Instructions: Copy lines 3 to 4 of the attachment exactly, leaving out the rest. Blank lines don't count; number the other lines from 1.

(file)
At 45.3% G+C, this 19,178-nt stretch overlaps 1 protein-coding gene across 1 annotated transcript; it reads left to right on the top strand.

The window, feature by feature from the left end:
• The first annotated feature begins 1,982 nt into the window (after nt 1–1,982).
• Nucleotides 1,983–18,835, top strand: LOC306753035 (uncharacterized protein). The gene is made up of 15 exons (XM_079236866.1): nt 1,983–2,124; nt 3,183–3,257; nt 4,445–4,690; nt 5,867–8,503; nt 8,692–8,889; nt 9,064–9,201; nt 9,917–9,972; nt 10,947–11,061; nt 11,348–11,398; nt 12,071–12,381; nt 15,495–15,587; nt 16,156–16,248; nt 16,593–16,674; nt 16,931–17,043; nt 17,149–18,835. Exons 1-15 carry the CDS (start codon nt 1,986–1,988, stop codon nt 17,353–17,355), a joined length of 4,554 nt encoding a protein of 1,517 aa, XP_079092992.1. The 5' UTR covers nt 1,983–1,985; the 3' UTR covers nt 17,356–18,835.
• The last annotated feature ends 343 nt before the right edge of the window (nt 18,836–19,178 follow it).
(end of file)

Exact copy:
• The first annotated feature begins 1,982 nt into the window (after nt 1–1,982).
• Nucleotides 1,983–18,835, top strand: LOC306753035 (uncharacterized protein). The gene is made up of 15 exons (XM_079236866.1): nt 1,983–2,124; nt 3,183–3,257; nt 4,445–4,690; nt 5,867–8,503; nt 8,692–8,889; nt 9,064–9,201; nt 9,917–9,972; nt 10,947–11,061; nt 11,348–11,398; nt 12,071–12,381; nt 15,495–15,587; nt 16,156–16,248; nt 16,593–16,674; nt 16,931–17,043; nt 17,149–18,835. Exons 1-15 carry the CDS (start codon nt 1,986–1,988, stop codon nt 17,353–17,355), a joined length of 4,554 nt encoding a protein of 1,517 aa, XP_079092992.1. The 5' UTR covers nt 1,983–1,985; the 3' UTR covers nt 17,356–18,835.